3. Nice article n Mr. Charles Clemons. I had stopped down to Mr. Clemons awhile back to congratulate him on his impressive win in the past election. He has lead a most impressive life and it was a treat to hear about his family roots in the city. Photo’s in his office. He is a man of substance and his life story would make a very interesting red and movie. I am always appreciative when somebody takes the time to share their personal story. I could listen to him for hours. He is a Bridgeport legend and somebody should take this Bridgeport legends life and publish it while he is alive and well and willing to share. He would inspire so many. His life story could lift so many in our community. Much respect.

  4. Stevie A,
    Good to have you back. Joe let you say something nice about Clem now go back into your hole again.
    Stevie A must have heard about a job opening in the Town Clerks Office. It sounds like he’s kissing up big time.

    1. Bob, Stevie A. can not post anything during work hours but Joe and Mario allow Stevie to post on non working days but as long as it positive. Kissing up big time is what Stevie A. does best, Stevie come back to OIB, you are still the super star in your mind.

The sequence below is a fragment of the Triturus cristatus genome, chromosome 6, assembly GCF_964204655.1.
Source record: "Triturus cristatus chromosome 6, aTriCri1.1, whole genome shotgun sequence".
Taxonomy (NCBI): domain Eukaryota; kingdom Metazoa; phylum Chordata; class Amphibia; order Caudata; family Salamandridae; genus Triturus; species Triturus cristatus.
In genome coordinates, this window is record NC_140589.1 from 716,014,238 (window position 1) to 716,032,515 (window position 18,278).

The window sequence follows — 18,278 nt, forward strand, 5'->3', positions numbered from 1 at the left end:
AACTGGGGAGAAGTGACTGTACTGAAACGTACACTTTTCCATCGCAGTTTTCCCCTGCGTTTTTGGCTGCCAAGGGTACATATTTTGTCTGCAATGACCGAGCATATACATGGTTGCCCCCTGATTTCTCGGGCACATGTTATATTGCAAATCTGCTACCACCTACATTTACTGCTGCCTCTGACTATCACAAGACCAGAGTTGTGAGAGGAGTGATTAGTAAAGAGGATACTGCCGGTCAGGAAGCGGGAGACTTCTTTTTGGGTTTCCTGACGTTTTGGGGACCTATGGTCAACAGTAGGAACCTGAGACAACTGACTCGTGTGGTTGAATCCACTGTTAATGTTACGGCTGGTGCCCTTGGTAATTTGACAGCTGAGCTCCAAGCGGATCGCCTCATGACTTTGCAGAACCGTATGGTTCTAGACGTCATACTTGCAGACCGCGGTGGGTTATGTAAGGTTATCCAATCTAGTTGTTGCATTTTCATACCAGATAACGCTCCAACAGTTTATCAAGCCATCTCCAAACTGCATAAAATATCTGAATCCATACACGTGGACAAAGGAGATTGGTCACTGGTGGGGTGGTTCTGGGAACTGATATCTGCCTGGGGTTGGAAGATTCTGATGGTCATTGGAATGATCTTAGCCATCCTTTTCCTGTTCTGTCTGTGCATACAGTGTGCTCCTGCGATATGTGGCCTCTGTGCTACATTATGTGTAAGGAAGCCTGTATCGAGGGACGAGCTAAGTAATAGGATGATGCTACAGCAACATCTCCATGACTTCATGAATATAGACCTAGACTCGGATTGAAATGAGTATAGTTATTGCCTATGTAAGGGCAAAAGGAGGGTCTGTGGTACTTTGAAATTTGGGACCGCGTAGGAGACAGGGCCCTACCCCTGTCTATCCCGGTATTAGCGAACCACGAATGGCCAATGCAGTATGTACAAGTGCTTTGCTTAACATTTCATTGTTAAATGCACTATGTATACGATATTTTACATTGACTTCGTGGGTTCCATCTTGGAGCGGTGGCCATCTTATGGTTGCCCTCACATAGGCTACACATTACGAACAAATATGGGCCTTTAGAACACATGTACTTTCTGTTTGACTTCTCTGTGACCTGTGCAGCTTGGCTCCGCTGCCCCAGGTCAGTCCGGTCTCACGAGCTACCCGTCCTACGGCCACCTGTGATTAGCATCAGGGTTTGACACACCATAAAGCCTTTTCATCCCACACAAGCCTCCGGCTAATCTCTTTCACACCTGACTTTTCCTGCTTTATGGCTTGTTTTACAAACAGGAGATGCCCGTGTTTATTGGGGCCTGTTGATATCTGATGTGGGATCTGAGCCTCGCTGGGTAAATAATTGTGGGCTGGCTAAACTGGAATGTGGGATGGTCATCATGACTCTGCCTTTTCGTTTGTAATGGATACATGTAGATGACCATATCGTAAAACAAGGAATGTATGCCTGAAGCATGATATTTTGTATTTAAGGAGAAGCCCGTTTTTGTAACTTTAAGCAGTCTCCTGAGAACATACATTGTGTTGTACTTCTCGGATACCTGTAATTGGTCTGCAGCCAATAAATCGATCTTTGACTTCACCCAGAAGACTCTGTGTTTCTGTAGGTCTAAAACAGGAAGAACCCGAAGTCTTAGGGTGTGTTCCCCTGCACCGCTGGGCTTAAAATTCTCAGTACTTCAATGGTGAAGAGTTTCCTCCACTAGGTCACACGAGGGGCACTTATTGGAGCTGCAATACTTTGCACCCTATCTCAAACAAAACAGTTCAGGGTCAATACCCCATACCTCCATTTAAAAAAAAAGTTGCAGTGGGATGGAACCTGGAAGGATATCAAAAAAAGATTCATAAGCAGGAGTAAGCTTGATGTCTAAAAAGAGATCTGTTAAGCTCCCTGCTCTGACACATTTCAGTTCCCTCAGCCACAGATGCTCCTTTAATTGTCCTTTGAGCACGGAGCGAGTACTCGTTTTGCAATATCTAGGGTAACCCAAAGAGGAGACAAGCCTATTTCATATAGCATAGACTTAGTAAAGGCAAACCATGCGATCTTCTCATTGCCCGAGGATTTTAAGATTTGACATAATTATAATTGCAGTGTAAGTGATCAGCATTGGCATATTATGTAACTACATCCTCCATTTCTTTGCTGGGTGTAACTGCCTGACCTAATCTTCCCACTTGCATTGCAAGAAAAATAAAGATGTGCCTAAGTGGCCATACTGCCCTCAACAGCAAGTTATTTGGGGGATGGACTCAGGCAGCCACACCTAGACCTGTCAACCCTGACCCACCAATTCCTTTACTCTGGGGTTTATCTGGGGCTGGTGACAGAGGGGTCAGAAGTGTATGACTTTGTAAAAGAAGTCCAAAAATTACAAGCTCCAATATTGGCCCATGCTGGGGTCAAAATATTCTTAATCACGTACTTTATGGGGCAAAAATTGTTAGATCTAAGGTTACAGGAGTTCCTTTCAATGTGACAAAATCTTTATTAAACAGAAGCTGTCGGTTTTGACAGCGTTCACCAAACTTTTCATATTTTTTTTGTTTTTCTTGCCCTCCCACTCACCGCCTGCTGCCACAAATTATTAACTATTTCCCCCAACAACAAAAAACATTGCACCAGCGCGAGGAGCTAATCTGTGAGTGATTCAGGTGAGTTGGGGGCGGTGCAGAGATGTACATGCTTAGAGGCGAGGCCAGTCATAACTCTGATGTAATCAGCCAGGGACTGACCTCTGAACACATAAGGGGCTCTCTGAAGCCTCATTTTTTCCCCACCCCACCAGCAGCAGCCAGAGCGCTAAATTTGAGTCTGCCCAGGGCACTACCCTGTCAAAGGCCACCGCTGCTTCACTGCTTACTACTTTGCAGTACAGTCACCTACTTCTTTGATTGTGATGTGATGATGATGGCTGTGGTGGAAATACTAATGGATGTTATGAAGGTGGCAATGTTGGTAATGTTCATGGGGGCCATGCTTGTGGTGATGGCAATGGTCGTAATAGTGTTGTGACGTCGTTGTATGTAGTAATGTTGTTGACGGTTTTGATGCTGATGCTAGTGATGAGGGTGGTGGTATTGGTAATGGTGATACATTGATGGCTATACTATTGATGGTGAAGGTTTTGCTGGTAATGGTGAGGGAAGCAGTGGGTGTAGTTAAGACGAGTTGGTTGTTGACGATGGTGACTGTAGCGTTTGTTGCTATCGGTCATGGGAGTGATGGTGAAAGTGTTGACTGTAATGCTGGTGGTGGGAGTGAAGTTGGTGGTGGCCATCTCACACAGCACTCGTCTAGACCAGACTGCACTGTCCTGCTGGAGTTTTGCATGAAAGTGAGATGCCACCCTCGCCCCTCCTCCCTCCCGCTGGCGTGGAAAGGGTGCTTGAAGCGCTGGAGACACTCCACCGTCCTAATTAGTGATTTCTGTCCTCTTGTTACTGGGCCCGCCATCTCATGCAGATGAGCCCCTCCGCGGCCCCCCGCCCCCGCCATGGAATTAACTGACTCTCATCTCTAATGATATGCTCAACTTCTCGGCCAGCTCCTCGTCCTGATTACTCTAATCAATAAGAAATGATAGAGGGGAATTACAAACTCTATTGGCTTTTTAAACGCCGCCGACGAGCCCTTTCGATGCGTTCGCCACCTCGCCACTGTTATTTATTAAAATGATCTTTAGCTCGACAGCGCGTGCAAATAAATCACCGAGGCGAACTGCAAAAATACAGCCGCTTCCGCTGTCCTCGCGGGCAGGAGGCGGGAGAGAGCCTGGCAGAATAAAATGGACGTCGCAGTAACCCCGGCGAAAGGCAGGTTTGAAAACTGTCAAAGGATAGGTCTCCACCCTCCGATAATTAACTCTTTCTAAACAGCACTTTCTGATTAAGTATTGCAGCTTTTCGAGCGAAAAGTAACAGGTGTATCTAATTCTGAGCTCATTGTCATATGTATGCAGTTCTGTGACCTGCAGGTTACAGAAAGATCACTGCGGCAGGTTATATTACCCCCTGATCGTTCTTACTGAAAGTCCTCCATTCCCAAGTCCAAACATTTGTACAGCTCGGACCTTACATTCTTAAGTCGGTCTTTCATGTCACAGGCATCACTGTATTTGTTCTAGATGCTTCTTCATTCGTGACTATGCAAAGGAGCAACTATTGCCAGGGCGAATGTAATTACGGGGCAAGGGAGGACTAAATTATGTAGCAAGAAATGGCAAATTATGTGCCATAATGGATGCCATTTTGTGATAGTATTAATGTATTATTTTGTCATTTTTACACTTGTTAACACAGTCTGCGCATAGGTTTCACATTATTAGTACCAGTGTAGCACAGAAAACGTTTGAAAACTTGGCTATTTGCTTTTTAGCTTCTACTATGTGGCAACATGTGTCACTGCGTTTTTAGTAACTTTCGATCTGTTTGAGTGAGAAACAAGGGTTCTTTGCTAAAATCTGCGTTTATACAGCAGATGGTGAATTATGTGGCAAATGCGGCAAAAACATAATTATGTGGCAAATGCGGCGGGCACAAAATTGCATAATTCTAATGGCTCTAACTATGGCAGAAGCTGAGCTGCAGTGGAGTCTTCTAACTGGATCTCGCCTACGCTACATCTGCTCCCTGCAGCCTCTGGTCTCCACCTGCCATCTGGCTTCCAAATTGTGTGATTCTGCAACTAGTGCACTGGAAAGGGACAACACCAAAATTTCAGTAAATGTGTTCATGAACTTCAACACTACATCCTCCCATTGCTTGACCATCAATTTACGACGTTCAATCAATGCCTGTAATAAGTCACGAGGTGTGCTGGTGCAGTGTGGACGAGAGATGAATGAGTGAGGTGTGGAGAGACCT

5. Don Clemons and Local Eyes are on the same page.
    Here’s why:
    We both understand the intrinsic value of Bridgeport’s location between New York City and Boston.
    An OIB reader owns web sites in both cities.
    We both understand the value of local presence.
    An OIB reader owns
    We both want to see Bridgeport thrive.
    An OIB reader owns
    Here’s why I’m writing:
    Vision is a lot easier once the infrastructure is in place.
    Can we substitute grand design for political leadership?
    Let’s find out.

  6. Ron
    Nothing is going to happen in Bridgeport as long as there is any semblance of the political machinery that is in place today. Nothing.
    I remember talking to the town chair from New Haven when Joe was being investigated.